"Facts do not cease to exist because they are ignored." -Aldous Huxley

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wMonday, July 04, 2005

ONLY IN AMERICA: Still not sure what I'm going to do tonight but one thing is certain: I will not observe the Fourth of July in Washington, D.C. In fact, I couldn't think of a less appropriate place to celebrate my nation's birth.

Sorry, but I'm in no mood to watch the fireworks display from the National Mall and listen to the politicians issue more empty platitudes about freedom and democracy while they take an ever-so-brief break from trying to cheat and swindle voters, revoke more liberties, or cast about for dragons to slay. A good part of me wants to rent a truck, throw all my belongings into it, and take off across the country, never to return.

The get-the-hell-out-of-D.C. bug is nothing new, of course. George Washington abhorred the political atmosphere of the city and the constant squabbles had a lot to do with his decision not to stand for a third term. If you aren't a political animal or a social climber there have always been powerful disincentives to sticking around.

But this year seems worse, for a number of reasons. Recent Supreme Court verdicts loom large, as do statements by really reprehensible pols like Nancy Pelosi, who said that Congress shouldn't try to limit eminent domain takings because the Court had already ruled and -- I am not making this up -- "this is almost as if God has spoken."

Unlike some of my hipper-than-thou libertarian friends, I had never thought that we could work with liberals or their primary vehicle the Democratic Party. My point of view has, I think, been vindicated by the establishment left's reaction to what the court had to say on eminent domain or marijuana for the sick. In both cases, the Great and the Good have sided with Power over and against the little guy.

Ah, enough with the liberal-baiting. The problem goes deeper and D.C., I admit, is only partly to blame. While progressives have spent the last few years bemoaning phantom cuts in funding to government services, worrying that theocracy was about to descend, warning that the Republicans are set to repeal the New Deal, and sounding the alarm over an impending right-wing coup, I have watched another real horror story unfold.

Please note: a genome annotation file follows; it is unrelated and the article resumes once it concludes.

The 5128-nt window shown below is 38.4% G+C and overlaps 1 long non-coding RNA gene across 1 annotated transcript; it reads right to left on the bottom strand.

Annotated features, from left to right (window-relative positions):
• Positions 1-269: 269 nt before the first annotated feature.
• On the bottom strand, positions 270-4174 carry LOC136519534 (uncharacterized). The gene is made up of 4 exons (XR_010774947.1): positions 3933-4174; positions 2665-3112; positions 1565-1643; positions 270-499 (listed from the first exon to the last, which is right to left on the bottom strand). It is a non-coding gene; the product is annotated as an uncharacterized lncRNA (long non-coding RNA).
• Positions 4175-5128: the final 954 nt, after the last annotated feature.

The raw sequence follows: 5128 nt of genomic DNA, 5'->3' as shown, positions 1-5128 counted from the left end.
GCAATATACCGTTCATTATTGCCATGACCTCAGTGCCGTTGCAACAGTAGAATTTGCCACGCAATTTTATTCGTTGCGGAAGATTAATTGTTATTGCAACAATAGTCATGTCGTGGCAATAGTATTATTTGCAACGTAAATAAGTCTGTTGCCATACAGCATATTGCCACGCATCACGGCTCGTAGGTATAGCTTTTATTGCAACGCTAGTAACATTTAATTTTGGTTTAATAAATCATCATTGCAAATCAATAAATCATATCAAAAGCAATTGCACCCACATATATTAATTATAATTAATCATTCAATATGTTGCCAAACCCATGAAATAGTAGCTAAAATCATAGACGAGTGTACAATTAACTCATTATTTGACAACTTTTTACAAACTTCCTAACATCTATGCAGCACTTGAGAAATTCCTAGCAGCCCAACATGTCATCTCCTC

That is, I have watched Republicans mortgage my future to buy the votes of old folks by agreeing to foot the bill for the prescription drugs of the richest group of seniors in the history of the world. I have seen them shrink from all manner of restraint on general or entitlement spending. I have been witness to an entire political class' attempts to try to insulate itself from criticism by turning the First Amendment on its head. I have grumbled ineffectually as government at all levels decided to push further and further into the regulation of our lives, through smoking bans, seatbelt laws, and the like.

You could wave off my complaints as libertarian sour grapes, I suppose. But I ask you to consider that many of our founders would be ashamed of what our nation is becoming. Tomorrow you can dismiss them as a bunch of nuts but, please, not today. They pledged their lives to the cause of our freedom and I ask that you shrug off your partisanship, your so-called realism, and your cynicism for one whole day to consider what their sacrifice accomplished.

posted by Jeremy at 12:54 AM